The Ig Nobel awards are another form of subversive humor. (See last post.)
The Ig Nobel Prizes are a parody of the Nobel Prizes and like them, since the early 1990s, have been awarded each fall. They go to ten achievements that “first make people laugh, and then make them think.” (The logo is Rodin’s statue of “The Thinker” lying on its back and renamed, “The Stinker.)
Organized by the scientific humor journal Annals of Improbable Research (AIR) (www.improbable.com), the Ig Nobels are presented during a raucous ceremony at HarvardUniversity that is intended “to celebrate the unusual, honor the imaginative – and spur people’s interest in science, medicine and technology.” The ceremony begins with paper airplanes being thrown by audience members onto the stage, and dignity is never fully restored thereafter.
This year, for example, a multinational team led by Masateru Uchiyama of Japan won the prize for medicine for showing that mice that had undergone heart transplants and listened to a well-known opera during their recovery lived considerably longer than mice that were not exposed to opera music. Two of the recipients who shared the prize with Mr. Uchiyama came on stage wearing mouse costumes and carrying pillow hearts which they squeezed in musical rhythm.
Winners are determined by the Ig Nobel Prize Board of Governors, some of whom are real Nobel Laureates. The governors choose the most imaginative, unusual and curious entries, provided the prize will not cause the researchers embarrassment, because their primary tenet is “First, do no harm.”
But that doesn’t mean that these folks are not serious scientists. For example, Russian-born/British-based scientist Andre Geim, was the winner of a 2000 Ig Nobel for making a frog levitate using magnets. In 2010 he was the winner of the real Nobel Prize for physics for his work with graphene, which, according to the Nobel press release on the award is a one atom thick layer of carbon with “exceptional properties that originate from the remarkable world of quantum physics.” I sadly admit I can understand levitating frogs much more readily.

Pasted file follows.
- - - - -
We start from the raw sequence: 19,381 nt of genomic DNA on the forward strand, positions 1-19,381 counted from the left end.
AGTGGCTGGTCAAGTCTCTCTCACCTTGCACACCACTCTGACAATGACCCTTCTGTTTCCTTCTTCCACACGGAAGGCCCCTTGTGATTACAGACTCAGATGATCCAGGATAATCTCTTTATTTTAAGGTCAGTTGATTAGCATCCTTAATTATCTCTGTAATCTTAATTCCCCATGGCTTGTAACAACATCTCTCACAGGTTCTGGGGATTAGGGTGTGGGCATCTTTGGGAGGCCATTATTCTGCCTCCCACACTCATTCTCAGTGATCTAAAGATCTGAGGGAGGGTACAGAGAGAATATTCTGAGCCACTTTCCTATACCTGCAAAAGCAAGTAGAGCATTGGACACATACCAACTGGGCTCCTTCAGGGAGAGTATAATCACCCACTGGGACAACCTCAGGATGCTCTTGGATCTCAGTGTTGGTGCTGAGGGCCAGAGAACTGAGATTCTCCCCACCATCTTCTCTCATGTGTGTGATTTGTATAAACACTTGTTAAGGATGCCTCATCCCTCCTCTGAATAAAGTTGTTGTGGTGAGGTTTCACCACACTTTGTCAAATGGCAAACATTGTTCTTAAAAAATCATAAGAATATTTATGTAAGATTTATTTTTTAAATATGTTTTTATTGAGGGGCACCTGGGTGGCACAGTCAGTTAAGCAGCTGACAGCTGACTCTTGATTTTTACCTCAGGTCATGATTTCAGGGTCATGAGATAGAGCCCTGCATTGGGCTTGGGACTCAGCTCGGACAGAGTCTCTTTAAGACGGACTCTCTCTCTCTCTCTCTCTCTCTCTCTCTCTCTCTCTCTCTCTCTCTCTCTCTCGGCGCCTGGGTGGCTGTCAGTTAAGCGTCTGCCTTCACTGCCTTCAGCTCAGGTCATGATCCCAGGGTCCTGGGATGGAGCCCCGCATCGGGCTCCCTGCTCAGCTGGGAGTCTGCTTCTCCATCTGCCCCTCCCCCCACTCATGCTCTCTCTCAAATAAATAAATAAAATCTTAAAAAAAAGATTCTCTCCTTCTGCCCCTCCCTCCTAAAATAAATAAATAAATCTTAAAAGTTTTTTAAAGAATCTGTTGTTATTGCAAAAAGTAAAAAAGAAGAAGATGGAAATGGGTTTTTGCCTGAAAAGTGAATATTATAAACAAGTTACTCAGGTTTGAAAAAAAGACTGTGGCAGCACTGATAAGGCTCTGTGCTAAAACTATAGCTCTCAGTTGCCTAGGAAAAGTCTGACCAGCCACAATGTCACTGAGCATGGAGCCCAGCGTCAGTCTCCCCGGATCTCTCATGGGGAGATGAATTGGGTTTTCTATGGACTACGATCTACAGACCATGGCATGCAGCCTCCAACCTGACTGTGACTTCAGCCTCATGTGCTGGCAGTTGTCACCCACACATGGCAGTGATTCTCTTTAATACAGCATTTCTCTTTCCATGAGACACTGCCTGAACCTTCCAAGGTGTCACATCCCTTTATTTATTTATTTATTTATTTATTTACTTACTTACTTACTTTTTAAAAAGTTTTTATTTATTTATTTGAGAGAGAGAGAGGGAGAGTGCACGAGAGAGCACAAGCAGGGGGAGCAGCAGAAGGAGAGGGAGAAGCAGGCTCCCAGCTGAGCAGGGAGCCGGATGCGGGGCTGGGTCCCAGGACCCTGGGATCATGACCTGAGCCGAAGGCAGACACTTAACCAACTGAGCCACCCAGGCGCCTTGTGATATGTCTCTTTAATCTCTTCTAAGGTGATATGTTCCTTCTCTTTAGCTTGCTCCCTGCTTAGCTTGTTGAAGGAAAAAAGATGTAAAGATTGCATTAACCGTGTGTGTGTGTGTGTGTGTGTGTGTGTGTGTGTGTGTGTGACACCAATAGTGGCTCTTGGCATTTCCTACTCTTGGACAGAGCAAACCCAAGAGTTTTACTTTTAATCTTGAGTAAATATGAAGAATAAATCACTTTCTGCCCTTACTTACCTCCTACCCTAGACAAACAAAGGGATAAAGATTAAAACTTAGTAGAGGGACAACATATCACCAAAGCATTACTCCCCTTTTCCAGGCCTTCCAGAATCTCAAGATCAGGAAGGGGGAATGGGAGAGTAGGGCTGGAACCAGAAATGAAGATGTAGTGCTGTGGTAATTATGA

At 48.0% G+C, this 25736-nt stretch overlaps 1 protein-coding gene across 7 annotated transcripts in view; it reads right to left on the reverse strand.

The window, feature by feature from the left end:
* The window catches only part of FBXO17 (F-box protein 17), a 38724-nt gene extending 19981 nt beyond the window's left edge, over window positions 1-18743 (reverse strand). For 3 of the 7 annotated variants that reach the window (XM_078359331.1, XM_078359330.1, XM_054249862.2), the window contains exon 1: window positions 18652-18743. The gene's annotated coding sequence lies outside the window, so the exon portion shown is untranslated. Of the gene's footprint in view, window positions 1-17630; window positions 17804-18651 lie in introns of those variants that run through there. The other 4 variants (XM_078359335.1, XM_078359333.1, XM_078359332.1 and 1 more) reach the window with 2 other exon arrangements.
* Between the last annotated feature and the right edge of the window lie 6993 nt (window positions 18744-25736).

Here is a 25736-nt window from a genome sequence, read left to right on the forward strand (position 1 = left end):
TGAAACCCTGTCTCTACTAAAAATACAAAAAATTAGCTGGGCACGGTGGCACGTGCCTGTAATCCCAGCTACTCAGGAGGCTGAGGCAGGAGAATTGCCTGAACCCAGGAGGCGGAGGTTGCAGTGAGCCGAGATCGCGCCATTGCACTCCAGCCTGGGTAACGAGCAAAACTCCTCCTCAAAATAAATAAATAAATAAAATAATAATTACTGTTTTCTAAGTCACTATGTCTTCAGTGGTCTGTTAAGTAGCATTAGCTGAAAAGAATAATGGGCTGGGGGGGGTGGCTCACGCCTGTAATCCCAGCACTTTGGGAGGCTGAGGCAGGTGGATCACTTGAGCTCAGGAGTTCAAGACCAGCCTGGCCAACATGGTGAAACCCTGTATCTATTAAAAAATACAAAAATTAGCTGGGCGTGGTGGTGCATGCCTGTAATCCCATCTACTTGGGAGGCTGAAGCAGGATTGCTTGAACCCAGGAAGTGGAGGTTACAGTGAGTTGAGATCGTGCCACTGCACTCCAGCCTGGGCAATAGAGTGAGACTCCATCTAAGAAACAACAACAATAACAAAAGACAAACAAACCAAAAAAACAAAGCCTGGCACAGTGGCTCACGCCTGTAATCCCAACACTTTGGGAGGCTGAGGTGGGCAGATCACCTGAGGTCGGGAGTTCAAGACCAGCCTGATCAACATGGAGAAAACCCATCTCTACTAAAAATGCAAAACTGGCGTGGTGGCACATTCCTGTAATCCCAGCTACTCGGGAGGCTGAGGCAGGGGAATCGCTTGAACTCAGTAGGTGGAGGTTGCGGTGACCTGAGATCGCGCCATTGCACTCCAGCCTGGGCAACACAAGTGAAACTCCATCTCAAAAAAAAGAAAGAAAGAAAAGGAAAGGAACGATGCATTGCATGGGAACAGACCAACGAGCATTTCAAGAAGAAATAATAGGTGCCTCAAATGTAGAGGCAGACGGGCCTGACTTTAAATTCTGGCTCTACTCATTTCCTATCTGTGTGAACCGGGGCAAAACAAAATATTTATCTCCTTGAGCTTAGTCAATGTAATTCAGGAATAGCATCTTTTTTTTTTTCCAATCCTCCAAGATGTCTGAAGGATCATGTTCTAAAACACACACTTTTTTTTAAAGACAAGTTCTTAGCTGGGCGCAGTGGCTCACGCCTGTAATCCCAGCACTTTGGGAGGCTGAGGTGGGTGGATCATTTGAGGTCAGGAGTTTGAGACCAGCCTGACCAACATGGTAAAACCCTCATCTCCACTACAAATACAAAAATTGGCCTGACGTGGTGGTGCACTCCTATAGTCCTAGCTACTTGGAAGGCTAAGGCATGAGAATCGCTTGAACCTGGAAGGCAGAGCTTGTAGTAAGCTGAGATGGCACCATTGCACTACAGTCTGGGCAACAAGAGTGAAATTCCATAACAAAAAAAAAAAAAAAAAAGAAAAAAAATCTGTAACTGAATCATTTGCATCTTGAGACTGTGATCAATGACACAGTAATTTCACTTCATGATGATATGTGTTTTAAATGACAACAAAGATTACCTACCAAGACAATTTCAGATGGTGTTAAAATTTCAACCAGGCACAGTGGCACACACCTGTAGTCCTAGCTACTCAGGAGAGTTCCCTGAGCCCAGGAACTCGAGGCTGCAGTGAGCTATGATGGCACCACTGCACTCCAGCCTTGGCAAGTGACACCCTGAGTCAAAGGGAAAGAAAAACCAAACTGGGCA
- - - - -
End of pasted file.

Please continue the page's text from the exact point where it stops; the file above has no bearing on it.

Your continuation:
The point is, however odd the research that wins them an Ig Nobel might be, it’s possible that there could be potential real-world applications at a later date, even when those applications are not entirely obvious, as here:
- Dung beetles, when they are lost, navigate by the Milky Way. (Joint prize in biology and astronomy)
- The longer a cow has been lying down, the more likely that cow will soon stand up, but once a cow stands up, you cannot easily predict how soon that cow will lie down again. (Probability prize)
Other research seems to prove the obvious. Every woman who has ever gone to a bar could have confirmed, for example, the research of the mostly French team that won the Ig Nobel Psychology Prize for proving that people who are drunk – or who even think they are drunk – also think they are attractive.
A couple of years ago, Robert Rector, a former editor of the Pasadena Star-News and Los Angeles Times commented on the Ig Nobel prizes on his blog (http://www.sgvtribune.com/opinions/ci_16301340), and raised some interesting points about past Ig Nobel winners.:
One of the winners perfected a method for collecting whale snot using a remote-control helicopter. How did they retrieve samples in the past and why on earth do they do it?
New Zealand scientists demonstrated that, on icy footpaths in wintertime, people slip and fall less often if they wear socks on the outside of their shoes. Still, because the test subjects reported feeling “slightly ridiculous,” we predict: The practice is not likely to catch on before hell freezes over.
As for the researchers who discovered that symptoms of asthma can be treated with a roller-coaster ride:
- Did they study the Ferris wheel, fun house and tilt-a-whirl first?
Not all questions get answered, but it’s nice when science makes us smile.